Crohn’s disease and Pouchitis

Crohn's disease

Reponex seeks to improve on the current treatment of Crohn’s disease through the development of RNX-041. RNX-041 is applied directly onto the affected areas via a spray catheter that can be directed to the target area through the endoscope used for localisation of the lesions. Applying RNX-041 locally from the intestinal lumen to the areas of inflamed and damaged mucosa has the potential to restore the impaired mucosal barrier and local macrophage function without provoking systemic inflammatory effects. At the same time, the local application of the antibiotics in RNX-041 can reduce the load of intestinal bacteria that trigger and sustain the abnormal inflammatory response. To read more about Crohn’s disease and pouchitis click “read more” below.To read more about Crohn’s disease and pouchitis click “read more” below.

Rationale for developing treatment for Crohn’s Disease

The principle of the treatment is to supply RNX-041 locally to the inflamed areas of the intestinal mucosa from the intestinal lumen. The rationale is that this route of administration optimises a favourable local effect of RNX-041 which acts to restore the disrupted mucosal barrier without provoking an augmented systemic inflammatory response (with an unfavourable activation of unwanted immune cells such as eosinophils and basophils). Similarly, high local concentrations of broad-spectrum antibiotics attenuate the pathogenic influences from the intestinal flora, especially from the Enterobacteriaceae and B. fragilis group of organisms that are suspected of exacerbating Crohn’s disease.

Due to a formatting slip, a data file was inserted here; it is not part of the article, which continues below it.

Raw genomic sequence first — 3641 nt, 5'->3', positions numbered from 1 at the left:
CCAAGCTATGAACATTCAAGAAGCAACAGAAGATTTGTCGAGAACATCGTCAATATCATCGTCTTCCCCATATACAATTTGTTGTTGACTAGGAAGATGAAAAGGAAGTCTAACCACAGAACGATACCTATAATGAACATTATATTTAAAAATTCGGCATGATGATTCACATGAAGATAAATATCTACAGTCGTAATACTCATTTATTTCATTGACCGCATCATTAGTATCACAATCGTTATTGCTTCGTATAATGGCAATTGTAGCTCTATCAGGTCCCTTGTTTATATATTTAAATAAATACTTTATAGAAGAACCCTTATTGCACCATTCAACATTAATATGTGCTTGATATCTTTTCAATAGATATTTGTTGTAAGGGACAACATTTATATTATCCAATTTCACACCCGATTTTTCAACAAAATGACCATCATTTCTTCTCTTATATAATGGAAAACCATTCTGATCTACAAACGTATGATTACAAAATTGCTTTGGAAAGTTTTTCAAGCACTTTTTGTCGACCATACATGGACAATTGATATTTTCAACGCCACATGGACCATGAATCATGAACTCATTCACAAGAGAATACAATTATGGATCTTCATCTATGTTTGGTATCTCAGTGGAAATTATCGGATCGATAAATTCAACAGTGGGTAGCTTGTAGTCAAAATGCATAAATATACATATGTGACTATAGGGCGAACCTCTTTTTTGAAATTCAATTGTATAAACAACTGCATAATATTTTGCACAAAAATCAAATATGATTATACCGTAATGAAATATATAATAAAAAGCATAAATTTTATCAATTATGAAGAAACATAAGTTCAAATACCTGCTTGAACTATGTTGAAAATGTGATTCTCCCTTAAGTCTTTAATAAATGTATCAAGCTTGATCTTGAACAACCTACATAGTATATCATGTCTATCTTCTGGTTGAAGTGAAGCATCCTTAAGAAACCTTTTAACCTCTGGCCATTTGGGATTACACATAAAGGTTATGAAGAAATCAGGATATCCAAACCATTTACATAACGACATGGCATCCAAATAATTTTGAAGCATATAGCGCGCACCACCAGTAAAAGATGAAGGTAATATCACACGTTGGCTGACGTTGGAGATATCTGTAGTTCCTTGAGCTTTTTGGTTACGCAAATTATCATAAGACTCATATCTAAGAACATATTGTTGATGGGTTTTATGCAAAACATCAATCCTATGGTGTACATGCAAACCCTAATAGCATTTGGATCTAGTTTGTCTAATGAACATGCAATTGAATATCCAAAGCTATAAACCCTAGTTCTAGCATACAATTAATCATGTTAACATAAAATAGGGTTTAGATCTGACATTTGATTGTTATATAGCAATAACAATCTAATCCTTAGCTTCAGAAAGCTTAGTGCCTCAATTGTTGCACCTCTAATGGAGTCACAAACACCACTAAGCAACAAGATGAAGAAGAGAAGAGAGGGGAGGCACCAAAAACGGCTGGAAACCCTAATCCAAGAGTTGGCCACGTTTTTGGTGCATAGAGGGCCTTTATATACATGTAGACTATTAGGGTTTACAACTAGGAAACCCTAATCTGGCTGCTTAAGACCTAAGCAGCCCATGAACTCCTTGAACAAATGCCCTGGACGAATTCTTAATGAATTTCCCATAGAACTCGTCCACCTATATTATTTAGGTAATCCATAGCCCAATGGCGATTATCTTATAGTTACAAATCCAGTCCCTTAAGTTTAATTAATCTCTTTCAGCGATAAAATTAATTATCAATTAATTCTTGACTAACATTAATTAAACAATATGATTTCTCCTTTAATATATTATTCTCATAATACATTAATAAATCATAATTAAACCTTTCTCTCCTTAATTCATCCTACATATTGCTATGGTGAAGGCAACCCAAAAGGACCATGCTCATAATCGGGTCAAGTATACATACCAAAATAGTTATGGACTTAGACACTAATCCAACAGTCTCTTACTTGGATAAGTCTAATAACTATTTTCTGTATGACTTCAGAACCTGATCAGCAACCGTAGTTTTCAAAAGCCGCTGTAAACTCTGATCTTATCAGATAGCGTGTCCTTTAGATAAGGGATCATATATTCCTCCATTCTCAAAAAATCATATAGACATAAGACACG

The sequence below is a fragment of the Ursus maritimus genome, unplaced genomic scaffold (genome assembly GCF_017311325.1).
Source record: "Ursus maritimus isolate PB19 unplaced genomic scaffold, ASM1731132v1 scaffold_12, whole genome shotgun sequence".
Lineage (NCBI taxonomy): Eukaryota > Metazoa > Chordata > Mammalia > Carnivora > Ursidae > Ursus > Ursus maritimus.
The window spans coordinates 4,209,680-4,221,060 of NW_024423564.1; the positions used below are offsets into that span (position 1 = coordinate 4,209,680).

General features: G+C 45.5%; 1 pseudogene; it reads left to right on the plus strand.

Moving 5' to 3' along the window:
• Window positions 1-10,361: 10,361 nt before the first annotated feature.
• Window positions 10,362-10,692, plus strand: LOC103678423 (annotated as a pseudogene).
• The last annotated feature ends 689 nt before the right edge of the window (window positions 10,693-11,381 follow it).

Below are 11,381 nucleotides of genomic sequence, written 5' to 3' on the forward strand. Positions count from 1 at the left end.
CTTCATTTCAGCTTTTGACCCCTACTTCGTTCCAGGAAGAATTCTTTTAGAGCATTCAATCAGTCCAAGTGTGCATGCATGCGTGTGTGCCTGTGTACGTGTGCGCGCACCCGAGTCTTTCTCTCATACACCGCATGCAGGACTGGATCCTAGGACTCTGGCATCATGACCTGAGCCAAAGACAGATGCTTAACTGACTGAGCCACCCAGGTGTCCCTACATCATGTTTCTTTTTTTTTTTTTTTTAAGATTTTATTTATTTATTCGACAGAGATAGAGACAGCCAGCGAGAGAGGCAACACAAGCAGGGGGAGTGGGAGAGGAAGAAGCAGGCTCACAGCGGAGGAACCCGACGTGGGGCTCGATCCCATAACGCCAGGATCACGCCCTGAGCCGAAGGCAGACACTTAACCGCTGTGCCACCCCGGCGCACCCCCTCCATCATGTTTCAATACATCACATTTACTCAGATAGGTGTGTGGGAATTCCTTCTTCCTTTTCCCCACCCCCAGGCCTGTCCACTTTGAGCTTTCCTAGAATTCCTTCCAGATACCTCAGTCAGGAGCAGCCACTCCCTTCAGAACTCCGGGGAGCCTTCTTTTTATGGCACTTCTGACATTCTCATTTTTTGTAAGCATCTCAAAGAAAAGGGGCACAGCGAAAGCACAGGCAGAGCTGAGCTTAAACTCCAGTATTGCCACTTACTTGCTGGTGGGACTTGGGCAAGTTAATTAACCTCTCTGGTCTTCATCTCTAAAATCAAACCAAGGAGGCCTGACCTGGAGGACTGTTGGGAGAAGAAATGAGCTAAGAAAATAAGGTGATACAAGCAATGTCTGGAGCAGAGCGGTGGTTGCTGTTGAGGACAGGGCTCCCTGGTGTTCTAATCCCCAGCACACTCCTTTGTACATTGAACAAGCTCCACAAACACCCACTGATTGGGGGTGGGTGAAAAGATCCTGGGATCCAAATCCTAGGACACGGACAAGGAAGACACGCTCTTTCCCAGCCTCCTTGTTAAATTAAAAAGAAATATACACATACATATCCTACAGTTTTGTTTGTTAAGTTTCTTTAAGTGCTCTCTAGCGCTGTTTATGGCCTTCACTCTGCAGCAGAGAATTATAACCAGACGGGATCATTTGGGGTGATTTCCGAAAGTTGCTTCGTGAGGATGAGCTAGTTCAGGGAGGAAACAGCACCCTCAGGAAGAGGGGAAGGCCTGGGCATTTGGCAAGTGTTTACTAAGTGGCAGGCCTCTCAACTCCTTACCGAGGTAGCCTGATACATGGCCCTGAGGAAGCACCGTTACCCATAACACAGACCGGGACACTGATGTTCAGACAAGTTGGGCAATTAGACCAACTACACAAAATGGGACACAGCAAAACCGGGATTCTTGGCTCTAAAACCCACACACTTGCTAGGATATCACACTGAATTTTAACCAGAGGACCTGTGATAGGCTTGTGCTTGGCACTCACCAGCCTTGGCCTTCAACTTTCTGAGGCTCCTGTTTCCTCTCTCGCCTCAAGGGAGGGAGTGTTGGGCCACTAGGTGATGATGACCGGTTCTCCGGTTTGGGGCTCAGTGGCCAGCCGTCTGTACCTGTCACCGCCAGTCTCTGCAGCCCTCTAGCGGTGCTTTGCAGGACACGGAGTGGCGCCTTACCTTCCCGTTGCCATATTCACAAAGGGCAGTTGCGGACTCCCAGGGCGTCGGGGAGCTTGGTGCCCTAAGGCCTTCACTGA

Pouchitis is a specific medical condition that primarily affects a particular group of patients who have previously undergone surgery to remove their large bowel due to ulcerative colitis. In this surgical procedure, a pouch is created using the terminal ileum, allowing these patients to have a relatively normal process of defecation. However, this pouch can become inflamed over time, leading to a chronic condition known as “pouchitis.”

Pouchitis can be extremely debilitating and distressing for these patients. It manifests with several distressing symptoms, including severe abdominal pain, a frequent and urgent need to use the toilet, and, in many cases, a significant reduction in their overall quality of life. The combination of these symptoms can have a profound impact on the daily lives of affected individuals.

A preliminary clinical phase II trial of RNX-041 in the treatment of pouchitis is ongoing at Zealand University Hospital. The study will provide invaluable data for the design and execution of the subsequent placebo-controlled trials of RNX-041.